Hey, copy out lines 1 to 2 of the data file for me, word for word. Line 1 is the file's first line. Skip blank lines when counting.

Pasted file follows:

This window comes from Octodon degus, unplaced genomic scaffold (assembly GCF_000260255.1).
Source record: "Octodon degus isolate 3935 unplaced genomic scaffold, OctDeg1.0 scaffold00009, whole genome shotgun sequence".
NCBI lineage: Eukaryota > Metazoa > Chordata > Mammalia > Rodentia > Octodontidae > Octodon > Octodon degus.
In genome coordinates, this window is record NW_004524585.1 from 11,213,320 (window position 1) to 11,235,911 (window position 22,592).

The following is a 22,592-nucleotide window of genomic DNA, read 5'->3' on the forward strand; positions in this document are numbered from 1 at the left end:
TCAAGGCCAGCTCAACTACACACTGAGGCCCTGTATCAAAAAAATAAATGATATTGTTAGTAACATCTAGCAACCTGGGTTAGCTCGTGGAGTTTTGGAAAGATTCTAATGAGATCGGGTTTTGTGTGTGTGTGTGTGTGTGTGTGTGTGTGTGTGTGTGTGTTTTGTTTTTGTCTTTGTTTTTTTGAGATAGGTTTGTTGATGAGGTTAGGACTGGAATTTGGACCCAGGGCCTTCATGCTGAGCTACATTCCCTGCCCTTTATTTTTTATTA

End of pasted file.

This window comes from Octodon degus, unplaced genomic scaffold (assembly GCF_000260255.1).
Source record: "Octodon degus isolate 3935 unplaced genomic scaffold, OctDeg1.0 scaffold00009, whole genome shotgun sequence".